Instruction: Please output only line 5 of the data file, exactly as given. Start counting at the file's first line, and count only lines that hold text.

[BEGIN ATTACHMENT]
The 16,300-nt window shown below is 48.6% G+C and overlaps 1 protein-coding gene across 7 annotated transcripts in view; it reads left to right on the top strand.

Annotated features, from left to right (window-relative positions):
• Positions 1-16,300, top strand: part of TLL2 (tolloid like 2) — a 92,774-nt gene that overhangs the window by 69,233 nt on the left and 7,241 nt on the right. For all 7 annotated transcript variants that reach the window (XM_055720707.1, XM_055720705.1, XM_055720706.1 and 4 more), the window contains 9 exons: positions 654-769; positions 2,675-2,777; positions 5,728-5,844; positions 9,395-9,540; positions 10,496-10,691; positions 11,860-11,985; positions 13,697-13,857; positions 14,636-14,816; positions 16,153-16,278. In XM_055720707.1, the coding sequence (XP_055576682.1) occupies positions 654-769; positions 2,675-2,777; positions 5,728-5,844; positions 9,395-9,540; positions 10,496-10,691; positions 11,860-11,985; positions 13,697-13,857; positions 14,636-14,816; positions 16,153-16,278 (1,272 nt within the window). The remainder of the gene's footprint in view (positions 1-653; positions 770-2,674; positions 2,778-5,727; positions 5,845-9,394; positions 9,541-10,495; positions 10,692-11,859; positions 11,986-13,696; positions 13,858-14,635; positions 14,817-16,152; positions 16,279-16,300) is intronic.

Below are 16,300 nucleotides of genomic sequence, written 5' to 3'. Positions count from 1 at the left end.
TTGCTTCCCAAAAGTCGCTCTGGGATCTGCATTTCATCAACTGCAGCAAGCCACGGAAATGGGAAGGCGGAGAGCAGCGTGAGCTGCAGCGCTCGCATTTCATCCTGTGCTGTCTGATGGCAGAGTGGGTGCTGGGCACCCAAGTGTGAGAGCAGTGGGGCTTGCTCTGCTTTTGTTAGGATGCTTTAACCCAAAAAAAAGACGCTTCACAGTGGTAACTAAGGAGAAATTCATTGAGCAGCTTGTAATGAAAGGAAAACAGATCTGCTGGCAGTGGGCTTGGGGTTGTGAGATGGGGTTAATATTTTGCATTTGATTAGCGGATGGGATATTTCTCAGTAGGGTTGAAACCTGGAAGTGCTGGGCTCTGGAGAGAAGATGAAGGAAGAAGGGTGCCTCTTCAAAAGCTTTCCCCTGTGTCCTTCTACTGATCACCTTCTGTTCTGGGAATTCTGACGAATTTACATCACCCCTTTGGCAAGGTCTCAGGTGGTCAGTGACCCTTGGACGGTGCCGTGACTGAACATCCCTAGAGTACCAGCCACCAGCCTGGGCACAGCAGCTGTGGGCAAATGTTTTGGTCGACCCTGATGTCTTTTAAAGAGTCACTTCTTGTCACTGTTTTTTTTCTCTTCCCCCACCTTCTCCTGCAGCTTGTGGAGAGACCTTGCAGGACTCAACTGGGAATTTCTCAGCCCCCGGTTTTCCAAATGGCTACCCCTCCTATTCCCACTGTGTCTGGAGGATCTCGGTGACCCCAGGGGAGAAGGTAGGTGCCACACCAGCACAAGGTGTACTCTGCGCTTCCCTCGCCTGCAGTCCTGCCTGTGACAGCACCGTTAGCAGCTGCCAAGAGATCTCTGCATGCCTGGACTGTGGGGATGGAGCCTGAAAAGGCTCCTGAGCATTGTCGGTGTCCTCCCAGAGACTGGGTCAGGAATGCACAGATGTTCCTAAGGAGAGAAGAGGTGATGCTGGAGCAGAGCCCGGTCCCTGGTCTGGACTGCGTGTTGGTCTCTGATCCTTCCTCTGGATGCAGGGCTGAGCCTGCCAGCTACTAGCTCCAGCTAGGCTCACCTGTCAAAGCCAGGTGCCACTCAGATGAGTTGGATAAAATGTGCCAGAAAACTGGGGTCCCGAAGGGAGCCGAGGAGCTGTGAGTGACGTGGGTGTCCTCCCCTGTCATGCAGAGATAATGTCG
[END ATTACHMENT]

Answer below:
TTGCTTCCCAAAAGTCGCTCTGGGATCTGCATTTCATCAACTGCAGCAAGCCACGGAAATGGGAAGGCGGAGAGCAGCGTGAGCTGCAGCGCTCGCATTTCATCCTGTGCTGTCTGATGGCAGAGTGGGTGCTGGGCACCCAAGTGTGAGAGCAGTGGGGCTTGCTCTGCTTTTGTTAGGATGCTTTAACCCAAAAAAAAGACGCTTCACAGTGGTAACTAAGGAGAAATTCATTGAGCAGCTTGTAATGAAAGGAAAACAGATCTGCTGGCAGTGGGCTTGGGGTTGTGAGATGGGGTTAATATTTTGCATTTGATTAGCGGATGGGATATTTCTCAGTAGGGTTGAAACCTGGAAGTGCTGGGCTCTGGAGAGAAGATGAAGGAAGAAGGGTGCCTCTTCAAAAGCTTTCCCCTGTGTCCTTCTACTGATCACCTTCTGTTCTGGGAATTCTGACGAATTTACATCACCCCTTTGGCAAGGTCTCAGGTGGTCAGTGACCCTTGGACGGTGCCGTGACTGAACATCCCTAGAGTACCAGCCACCAGCCTGGGCACAGCAGCTGTGGGCAAATGTTTTGGTCGACCCTGATGTCTTTTAAAGAGTCACTTCTTGTCACTGTTTTTTTTCTCTTCCCCCACCTTCTCCTGCAGCTTGTGGAGAGACCTTGCAGGACTCAACTGGGAATTTCTCAGCCCCCGGTTTTCCAAATGGCTACCCCTCCTATTCCCACTGTGTCTGGAGGATCTCGGTGACCCCAGGGGAGAAGGTAGGTGCCACACCAGCACAAGGTGTACTCTGCGCTTCCCTCGCCTGCAGTCCTGCCTGTGACAGCACCGTTAGCAGCTGCCAAGAGATCTCTGCATGCCTGGACTGTGGGGATGGAGCCTGAAAAGGCTCCTGAGCATTGTCGGTGTCCTCCCAGAGACTGGGTCAGGAATGCACAGATGTTCCTAAGGAGAGAAGAGGTGATGCTGGAGCAGAGCCCGGTCCCTGGTCTGGACTGCGTGTTGGTCTCTGATCCTTCCTCTGGATGCAGGGCTGAGCCTGCCAGCTACTAGCTCCAGCTAGGCTCACCTGTCAAAGCCAGGTGCCACTCAGATGAGTTGGATAAAATGTGCCAGAAAACTGGGGTCCCGAAGGGAGCCGAGGAGCTGTGAGTGACGTGGGTGTCCTCCCCTGTCATGCAGAGATAATGTCG